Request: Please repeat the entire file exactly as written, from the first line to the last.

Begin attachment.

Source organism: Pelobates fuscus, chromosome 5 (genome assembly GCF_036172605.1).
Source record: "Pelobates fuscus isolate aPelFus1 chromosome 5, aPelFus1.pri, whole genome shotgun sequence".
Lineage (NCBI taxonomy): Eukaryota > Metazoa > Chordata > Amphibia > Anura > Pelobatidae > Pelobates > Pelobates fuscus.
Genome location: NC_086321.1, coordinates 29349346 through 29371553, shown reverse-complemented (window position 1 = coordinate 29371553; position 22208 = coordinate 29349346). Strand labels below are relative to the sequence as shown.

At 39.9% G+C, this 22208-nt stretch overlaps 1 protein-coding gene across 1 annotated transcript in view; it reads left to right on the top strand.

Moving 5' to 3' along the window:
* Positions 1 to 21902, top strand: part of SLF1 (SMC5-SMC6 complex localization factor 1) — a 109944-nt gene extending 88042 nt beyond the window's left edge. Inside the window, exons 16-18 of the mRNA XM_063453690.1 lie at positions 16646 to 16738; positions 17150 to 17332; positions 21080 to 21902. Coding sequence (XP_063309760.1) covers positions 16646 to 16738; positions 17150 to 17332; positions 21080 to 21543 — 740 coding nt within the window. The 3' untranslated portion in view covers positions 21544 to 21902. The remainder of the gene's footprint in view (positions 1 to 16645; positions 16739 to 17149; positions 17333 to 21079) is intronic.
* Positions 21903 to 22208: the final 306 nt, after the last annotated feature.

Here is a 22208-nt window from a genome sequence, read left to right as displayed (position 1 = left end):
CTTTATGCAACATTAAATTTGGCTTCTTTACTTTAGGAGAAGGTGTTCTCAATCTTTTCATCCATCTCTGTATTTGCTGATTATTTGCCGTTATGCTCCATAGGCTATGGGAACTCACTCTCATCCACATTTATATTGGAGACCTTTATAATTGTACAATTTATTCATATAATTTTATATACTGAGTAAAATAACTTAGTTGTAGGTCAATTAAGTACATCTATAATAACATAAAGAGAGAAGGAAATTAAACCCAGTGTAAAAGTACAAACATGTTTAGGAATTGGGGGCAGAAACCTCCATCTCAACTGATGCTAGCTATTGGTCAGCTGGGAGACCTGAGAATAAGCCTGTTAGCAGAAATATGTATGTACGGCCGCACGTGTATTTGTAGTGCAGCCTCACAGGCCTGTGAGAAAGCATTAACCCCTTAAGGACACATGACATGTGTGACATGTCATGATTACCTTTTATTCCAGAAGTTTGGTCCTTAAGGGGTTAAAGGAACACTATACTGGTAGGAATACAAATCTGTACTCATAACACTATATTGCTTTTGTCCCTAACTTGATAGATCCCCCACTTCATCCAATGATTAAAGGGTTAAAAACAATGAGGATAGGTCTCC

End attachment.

Source organism: Pelobates fuscus, chromosome 5 (genome assembly GCF_036172605.1).
Source record: "Pelobates fuscus isolate aPelFus1 chromosome 5, aPelFus1.pri, whole genome shotgun sequence".
Lineage (NCBI taxonomy): Eukaryota > Metazoa > Chordata > Amphibia > Anura > Pelobatidae > Pelobates > Pelobates fuscus.
Genome location: NC_086321.1, coordinates 29349346 through 29371553, shown reverse-complemented (window position 1 = coordinate 29371553; position 22208 = coordinate 29349346). Strand labels below are relative to the sequence as shown.

At 39.9% G+C, this 22208-nt stretch overlaps 1 protein-coding gene across 1 annotated transcript in view; it reads left to right on the top strand.

Moving 5' to 3' along the window:
* Positions 1 to 21902, top strand: part of SLF1 (SMC5-SMC6 complex localization factor 1) — a 109944-nt gene extending 88042 nt beyond the window's left edge. Inside the window, exons 16-18 of the mRNA XM_063453690.1 lie at positions 16646 to 16738; positions 17150 to 17332; positions 21080 to 21902. Coding sequence (XP_063309760.1) covers positions 16646 to 16738; positions 17150 to 17332; positions 21080 to 21543 — 740 coding nt within the window. The 3' untranslated portion in view covers positions 21544 to 21902. The remainder of the gene's footprint in view (positions 1 to 16645; positions 16739 to 17149; positions 17333 to 21079) is intronic.
* Positions 21903 to 22208: the final 306 nt, after the last annotated feature.

Here is a 22208-nt window from a genome sequence, read left to right as displayed (position 1 = left end):
CTTTATGCAACATTAAATTTGGCTTCTTTACTTTAGGAGAAGGTGTTCTCAATCTTTTCATCCATCTCTGTATTTGCTGATTATTTGCCGTTATGCTCCATAGGCTATGGGAACTCACTCTCATCCACATTTATATTGGAGACCTTTATAATTGTACAATTTATTCATATAATTTTATATACTGAGTAAAATAACTTAGTTGTAGGTCAATTAAGTACATCTATAATAACATAAAGAGAGAAGGAAATTAAACCCAGTGTAAAAGTACAAACATGTTTAGGAATTGGGGGCAGAAACCTCCATCTCAACTGATGCTAGCTATTGGTCAGCTGGGAGACCTGAGAATAAGCCTGTTAGCAGAAATATGTATGTACGGCCGCACGTGTATTTGTAGTGCAGCCTCACAGGCCTGTGAGAAAGCATTAACCCCTTAAGGACACATGACATGTGTGACATGTCATGATTACCTTTTATTCCAGAAGTTTGGTCCTTAAGGGGTTAAAGGAACACTATACTGGTAGGAATACAAATCTGTACTCATAACACTATATTGCTTTTGTCCCTAACTTGATAGATCCCCCACTTCATCCAATGATTAAAGGGTTAAAAACAATGAGGATAGGTCTCC